How cool is this! This is a topographic carving of Hillman’s Long Lake. Tom ordered it special for us from Backwoods Carving. Every depth on the carving is the equivalent of 10 feet for real.So the deepest places are 90 feet, just north of Belly Button Island.
The carving even includes the little island in the south part of the lake.
Compare from the Michigan Fishweb site:
We’ve had a little printout of the fishweb site map framed and hanging at the lake for nearly ten years now. We show it to people, complete with a little house drawn on the map so visitors will know where we are on the lake before they head out to kayak.
The wooden version has now replaced our little paper map. Beautiful! (Our 294 acre lake and now our carving of it.)
Jeff is one very serious fisherman. Here he is on Long Lake, near his favorite pike spot. Last October, Jeff caught a 38 inch pike near here. A few days ago, Jeff caught a 33 inch pike at the same spot.
Shelly, Jeff (and Julie’s) Great Dane, is also one very serious fisherdog. This is no “I bet when you go fishin’ you keep on a wishin’ the fish don’t bite at ‘yur line” look. Shelly is pure concentration and loving every minute out on the water.
Here’s how the American Kennel Club describes Shelly’s breed:
The Great Dane combines, in its regal appearance, dignity, strength and elegance with great size and a powerful, well-formed, smoothly muscled body. It is one of the giant working breeds, but is unique in that its general conformation must be so well balanced that it never appears clumsy, and shall move with a long reach and powerful drive.
Shelly is a Great Dane with a great loud bark. We tried to capture that bark for you, and as soon as Steve put the microphone near Shelly she went silent. This dignified dog does not bark for show.
What a great day to be fishing!
This is Hillman’s Long Lake on the afternoon of April 19, 2014. Nothing you’re looking at is water (though there is about 10 feet of water rimming the lake, at least on the east side). The ice is thin enough that you can see the color changes in the water underneath. And the drop-offs are clearly visible, at least in the beautiful sunshine of this Saturday before Easter.
Last year on this date, we’d been in kayaks for a few weeks already!
The finches are turning in their drab feathers for their nifty yellow ones. The squirrels are running around the lawn in pairs. Deer are browsing in the yard. They seem to be munching on leftovers from the fall acorn crop. A mother fox ran across County Road 459 just beyond Lake Road. She had a kit in her mouth and headed into a culvert pipe. We watch a huge kettle of about 20 turkey vultures stirring things up above Horseshoe Lake. An adolescent bald eagle, distinctive despite the lack of adult plumage, cruised along the west shore headed toward the Narrows. He circled back and landed on the ice, hopping about for a bit in that eagle-typical wide stance.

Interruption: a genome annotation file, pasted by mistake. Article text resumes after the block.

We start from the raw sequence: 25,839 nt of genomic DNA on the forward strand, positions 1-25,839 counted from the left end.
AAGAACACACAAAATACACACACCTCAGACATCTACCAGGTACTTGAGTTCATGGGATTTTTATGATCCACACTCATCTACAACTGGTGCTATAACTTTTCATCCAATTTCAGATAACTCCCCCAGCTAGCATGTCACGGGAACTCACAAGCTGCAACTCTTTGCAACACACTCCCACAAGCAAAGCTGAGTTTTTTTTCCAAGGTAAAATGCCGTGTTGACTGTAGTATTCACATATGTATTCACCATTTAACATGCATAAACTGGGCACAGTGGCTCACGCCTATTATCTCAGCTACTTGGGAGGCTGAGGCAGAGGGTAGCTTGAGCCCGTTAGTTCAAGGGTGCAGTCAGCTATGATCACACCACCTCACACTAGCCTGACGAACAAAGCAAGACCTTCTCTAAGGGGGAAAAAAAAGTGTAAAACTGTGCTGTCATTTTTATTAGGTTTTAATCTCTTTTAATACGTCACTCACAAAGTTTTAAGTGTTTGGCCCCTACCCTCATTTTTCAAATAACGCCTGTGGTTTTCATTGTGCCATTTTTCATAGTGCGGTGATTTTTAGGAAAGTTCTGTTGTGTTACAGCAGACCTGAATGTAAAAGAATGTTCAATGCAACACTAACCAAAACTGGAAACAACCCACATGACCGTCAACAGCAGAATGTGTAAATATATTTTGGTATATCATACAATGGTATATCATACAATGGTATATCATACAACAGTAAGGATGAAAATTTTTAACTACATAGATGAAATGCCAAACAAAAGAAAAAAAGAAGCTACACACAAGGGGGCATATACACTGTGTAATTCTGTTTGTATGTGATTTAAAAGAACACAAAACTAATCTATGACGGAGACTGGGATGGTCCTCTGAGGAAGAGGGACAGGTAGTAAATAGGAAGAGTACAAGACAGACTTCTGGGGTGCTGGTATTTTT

So, finally, Spring is here–just a month or so late.
We need this reminder, since it’s been minus 17 degrees Fahrenheit at the lake this past week. These lovelies are now bundled up in their winter covers, tucked inside the “L” of the dock, with a foot of snow on them.
Michigan is a four-season wonder and that is such a good thing. But winters can be very tough. I hope the black-capped chickadees, nuthatches, titmice, finches and woodpeckers of all sort have stashed enough food and are finding supplement at our winter feeders. Because they, like ourselves and unlike our state bird (the robin), don’t flee from the Michigan winters.
We do not catch fish like this on Long Lake. Other people catch fish like this on Long Lake. If we catch a fish it’s a teeny one. And we hardly ever catch even a teeny one. Of course, we don’t fish in the dedicated way that Jeff does. Jeff and his Great Dane were out on the lake when it was 40 degrees and the wind was blowing and fierce rain squalls were moving through the area.
This is the Northern Pike (Esox Lucius) that Jeff caught near the drop-off pretty much straight off from our dock on Friday October 24th. I saw him pull this fish out of the water as I sat knitting and warming myself by the fire. And, in case Jeff’s brother is reading this, this blogger, being first duly sworn, states that she personally measured this fish and it was 38 inches long. If I saw this pike swim by my kayak, I’d be hoping he wouldn’t eat my paddle. If I saw this pike swim by when I was swimming in the lake, I wouldn’t swim in the lake anymore. In fact, just knowing she’s in the lake (most big pikes are female) will make me think twice about dangling my feet off the dock next summer. Jeff released her right after this photo was taken and she swam away lickety-split.
The Northern Pike has a lot of goofy nicknames. Mr. Toothy is one and if an angler reaches in to that mouth to remove a hook, he finds out why. Wikipedia reports another nickname that captures the same quality: Sharptooth McGraw. But my personal fav is snot rocket. If you’ve seen a pike dart away you know about the rocket part. And the snot part is the slime that covers the pike. It is a protective coating. Careful anglers make sure they don’t handle the fish any more than is absolutely necessary, not because they are squeamish (as I am) but because healthy pike need their mucous coating to avoid skin damage that can lead to death-by-infection.
The other angler on board is Jeff’s 2-year old Great Dane. What a great day to be a dog on Long Lake.